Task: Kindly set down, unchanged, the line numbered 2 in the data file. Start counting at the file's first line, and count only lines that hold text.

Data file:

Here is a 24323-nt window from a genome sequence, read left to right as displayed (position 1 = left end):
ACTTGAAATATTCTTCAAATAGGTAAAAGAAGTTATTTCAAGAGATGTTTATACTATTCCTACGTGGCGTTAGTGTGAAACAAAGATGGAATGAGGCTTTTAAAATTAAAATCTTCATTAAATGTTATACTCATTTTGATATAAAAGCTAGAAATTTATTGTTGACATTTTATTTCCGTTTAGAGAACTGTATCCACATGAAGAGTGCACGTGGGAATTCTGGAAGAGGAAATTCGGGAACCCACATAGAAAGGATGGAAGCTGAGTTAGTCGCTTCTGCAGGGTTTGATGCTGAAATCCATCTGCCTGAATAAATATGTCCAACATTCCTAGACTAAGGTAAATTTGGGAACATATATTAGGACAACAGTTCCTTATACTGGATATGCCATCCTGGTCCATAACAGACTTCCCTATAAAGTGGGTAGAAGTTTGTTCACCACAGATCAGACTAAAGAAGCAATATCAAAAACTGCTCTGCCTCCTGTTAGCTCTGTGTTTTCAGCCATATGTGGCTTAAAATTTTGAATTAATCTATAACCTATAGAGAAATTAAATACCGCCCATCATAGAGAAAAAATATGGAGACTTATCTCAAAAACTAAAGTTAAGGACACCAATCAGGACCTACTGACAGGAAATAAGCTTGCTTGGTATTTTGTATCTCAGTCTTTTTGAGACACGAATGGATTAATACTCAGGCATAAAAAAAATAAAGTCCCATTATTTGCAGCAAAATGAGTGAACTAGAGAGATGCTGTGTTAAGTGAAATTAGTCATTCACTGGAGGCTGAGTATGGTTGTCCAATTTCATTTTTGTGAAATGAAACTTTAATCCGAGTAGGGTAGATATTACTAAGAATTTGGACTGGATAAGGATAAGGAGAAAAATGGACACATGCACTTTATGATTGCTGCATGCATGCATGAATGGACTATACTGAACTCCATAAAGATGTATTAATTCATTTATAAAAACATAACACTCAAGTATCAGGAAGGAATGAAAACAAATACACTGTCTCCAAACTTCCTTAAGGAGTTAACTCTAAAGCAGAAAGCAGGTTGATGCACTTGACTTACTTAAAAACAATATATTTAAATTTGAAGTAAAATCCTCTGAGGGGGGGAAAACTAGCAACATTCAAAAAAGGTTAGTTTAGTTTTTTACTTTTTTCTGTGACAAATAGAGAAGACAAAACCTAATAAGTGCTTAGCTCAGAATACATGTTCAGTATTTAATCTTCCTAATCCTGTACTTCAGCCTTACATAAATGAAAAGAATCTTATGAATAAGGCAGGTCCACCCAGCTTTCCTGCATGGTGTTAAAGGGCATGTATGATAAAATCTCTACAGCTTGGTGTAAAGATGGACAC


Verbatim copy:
ACTTGAAATATTCTTCAAATAGGTAAAAGAAGTTATTTCAAGAGATGTTTATACTATTCCTACGTGGCGTTAGTGTGAAACAAAGATGGAATGAGGCTTTTAAAATTAAAATCTTCATTAAATGTTATACTCATTTTGATATAAAAGCTAGAAATTTATTGTTGACATTTTATTTCCGTTTAGAGAACTGTATCCACATGAAGAGTGCACGTGGGAATTCTGGAAGAGGAAATTCGGGAACCCACATAGAAAGGATGGAAGCTGAGTTAGTCGCTTCTGCAGGGTTTGATGCTGAAATCCATCTGCCTGAATAAATATGTCCAACATTCCTAGACTAAGGTAAATTTGGGAACATATATTAGGACAACAGTTCCTTATACTGGATATGCCATCCTGGTCCATAACAGACTTCCCTATAAAGTGGGTAGAAGTTTGTTCACCACAGATCAGACTAAAGAAGCAATATCAAAAACTGCTCTGCCTCCTGTTAGCTCTGTGTTTTCAGCCATATGTGGCTTAAAATTTTGAATTAATCTATAACCTATAGAGAAATTAAATACCGCCCATCATAGAGAAAAAATATGGAGACTTATCTCAAAAACTAAAGTTAAGGACACCAATCAGGACCTACTGACAGGAAATAAGCTTGCTTGGTATTTTGTATCTCAGTCTTTTTGAGACACGAATGGATTAATACTCAGGCATAAAAAAAATAAAGTCCCATTATTTGCAGCAAAATGAGTGAACTAGAGAGATGCTGTGTTAAGTGAAATTAGTCATTCACTGGAGGCTGAGTATGGTTGTCCAATTTCATTTTTGTGAAATGAAACTTTAATCCGAGTAGGGTAGATATTACTAAGAATTTGGACTGGATAAGGATAAGGAGAAAAATGGACACATGCACTTTATGATTGCTGCATGCATGCATGAATGGACTATACTGAACTCCATAAAGATGTATTAATTCATTTATAAAAACATAACACTCAAGTATCAGGAAGGAATGAAAACAAATACACTGTCTCCAAACTTCCTTAAGGAGTTAACTCTAAAGCAGAAAGCAGGTTGATGCACTTGACTTACTTAAAAACAATATATTTAAATTTGAAGTAAAATCCTCTGAGGGGGGGAAAACTAGCAACATTCAAAAAAGGTTAGTTTAGTTTTTTACTTTTTTCTGTGACAAATAGAGAAGACAAAACCTAATAAGTGCTTAGCTCAGAATACATGTTCAGTATTTAATCTTCCTAATCCTGTACTTCAGCCTTACATAAATGAAAAGAATCTTATGAATAAGGCAGGTCCACCCAGCTTTCCTGCATGGTGTTAAAGGGCATGTATGATAAAATCTCTACAGCTTGGTGTAAAGATGGACAC